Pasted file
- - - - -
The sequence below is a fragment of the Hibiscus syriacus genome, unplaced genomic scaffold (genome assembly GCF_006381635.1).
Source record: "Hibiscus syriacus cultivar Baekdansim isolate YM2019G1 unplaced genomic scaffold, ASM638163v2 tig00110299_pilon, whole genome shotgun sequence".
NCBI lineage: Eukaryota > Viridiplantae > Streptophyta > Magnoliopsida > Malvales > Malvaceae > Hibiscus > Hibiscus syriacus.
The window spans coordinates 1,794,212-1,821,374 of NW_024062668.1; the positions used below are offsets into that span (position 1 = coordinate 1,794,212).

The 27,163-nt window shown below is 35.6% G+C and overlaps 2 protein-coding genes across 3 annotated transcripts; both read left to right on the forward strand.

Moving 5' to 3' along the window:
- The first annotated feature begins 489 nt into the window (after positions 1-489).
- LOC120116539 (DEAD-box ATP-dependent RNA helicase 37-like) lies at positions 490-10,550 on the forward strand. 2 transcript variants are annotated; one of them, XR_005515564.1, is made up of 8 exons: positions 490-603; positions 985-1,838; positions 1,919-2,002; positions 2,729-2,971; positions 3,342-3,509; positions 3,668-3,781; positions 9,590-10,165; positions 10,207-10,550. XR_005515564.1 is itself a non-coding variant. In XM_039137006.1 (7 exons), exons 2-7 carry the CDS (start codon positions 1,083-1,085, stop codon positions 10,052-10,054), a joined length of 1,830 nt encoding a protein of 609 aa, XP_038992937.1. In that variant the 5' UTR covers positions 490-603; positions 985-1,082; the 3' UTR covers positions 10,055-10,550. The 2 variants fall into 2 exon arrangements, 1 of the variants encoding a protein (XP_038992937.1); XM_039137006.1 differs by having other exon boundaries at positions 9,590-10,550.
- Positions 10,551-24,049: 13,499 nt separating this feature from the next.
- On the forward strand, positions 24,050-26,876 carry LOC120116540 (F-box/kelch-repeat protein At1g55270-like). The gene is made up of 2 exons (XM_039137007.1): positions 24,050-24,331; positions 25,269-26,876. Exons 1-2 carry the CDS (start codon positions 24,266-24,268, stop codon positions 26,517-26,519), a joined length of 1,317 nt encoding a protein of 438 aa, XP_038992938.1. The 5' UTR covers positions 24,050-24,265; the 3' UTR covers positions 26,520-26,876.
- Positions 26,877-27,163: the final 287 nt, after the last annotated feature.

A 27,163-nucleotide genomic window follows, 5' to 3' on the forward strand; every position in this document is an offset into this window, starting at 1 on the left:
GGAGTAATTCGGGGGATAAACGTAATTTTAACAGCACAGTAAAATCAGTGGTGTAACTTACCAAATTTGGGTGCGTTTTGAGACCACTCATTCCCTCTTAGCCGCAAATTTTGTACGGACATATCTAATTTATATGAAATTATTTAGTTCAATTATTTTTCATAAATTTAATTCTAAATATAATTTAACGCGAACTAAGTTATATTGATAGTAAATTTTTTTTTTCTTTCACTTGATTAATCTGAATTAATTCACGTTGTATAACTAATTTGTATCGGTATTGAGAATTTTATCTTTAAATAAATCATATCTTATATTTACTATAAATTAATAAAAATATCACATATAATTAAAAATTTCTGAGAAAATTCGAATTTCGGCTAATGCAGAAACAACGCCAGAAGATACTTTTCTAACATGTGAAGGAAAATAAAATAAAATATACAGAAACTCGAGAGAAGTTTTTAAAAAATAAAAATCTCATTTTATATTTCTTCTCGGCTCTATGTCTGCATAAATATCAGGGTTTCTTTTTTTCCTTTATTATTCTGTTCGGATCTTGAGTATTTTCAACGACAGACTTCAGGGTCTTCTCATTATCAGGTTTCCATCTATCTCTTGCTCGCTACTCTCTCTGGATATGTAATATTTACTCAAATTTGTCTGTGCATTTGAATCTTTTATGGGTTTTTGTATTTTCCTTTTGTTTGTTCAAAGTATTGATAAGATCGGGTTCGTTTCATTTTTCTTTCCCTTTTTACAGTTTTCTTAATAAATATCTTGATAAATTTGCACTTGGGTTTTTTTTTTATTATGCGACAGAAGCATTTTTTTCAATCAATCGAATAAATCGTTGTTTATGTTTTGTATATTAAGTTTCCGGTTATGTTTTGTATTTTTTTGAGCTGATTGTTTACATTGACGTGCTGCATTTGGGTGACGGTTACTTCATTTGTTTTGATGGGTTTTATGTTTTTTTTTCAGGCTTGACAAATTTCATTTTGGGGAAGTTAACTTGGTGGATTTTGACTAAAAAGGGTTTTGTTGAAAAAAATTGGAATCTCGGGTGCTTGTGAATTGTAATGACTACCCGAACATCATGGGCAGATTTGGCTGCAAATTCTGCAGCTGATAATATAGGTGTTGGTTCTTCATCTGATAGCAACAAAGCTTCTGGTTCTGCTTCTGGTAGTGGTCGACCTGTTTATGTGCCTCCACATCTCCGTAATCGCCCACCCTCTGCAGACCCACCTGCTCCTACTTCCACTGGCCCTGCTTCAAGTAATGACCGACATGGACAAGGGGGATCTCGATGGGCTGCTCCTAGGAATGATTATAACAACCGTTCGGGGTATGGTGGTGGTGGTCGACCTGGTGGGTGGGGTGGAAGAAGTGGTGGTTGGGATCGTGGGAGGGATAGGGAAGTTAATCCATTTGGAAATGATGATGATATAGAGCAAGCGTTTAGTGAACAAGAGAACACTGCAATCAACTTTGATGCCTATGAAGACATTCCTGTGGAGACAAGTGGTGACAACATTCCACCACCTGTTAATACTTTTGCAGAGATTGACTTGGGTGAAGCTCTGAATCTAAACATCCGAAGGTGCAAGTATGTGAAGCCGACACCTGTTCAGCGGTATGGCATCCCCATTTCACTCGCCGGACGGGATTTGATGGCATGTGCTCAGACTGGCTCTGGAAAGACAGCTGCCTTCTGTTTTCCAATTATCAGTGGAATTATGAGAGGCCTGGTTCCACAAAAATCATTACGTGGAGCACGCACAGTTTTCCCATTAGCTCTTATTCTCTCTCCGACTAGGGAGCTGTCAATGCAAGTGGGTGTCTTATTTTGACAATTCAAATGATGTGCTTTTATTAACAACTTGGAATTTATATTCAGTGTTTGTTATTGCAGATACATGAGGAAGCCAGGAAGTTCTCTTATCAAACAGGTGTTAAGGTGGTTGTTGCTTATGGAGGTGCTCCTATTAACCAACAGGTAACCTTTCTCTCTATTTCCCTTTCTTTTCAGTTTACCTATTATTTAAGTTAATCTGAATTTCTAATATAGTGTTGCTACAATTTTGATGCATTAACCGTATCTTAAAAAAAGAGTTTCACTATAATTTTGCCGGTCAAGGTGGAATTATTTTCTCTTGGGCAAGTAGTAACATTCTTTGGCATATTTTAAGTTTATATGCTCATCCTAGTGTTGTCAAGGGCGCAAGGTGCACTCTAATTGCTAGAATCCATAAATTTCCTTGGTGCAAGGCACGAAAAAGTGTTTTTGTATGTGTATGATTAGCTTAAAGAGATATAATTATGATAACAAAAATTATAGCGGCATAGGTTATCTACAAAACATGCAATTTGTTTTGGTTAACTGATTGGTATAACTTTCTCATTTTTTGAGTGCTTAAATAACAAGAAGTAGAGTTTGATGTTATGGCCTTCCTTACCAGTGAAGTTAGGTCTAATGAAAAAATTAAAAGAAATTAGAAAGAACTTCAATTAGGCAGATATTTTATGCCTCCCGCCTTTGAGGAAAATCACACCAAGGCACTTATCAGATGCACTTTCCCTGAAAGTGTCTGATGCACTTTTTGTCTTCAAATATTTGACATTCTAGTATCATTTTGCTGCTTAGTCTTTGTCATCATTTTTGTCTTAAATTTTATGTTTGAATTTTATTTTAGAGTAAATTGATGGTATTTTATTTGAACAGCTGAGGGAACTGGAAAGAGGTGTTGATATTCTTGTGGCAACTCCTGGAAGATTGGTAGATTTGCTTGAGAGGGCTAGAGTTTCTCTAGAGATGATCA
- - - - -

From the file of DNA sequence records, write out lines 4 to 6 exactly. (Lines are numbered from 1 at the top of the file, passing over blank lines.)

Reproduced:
The window spans coordinates 1,794,212-1,821,374 of NW_024062668.1; the positions used below are offsets into that span (position 1 = coordinate 1,794,212).

The 27,163-nt window shown below is 35.6% G+C and overlaps 2 protein-coding genes across 3 annotated transcripts; both read left to right on the forward strand.

Moving 5' to 3' along the window: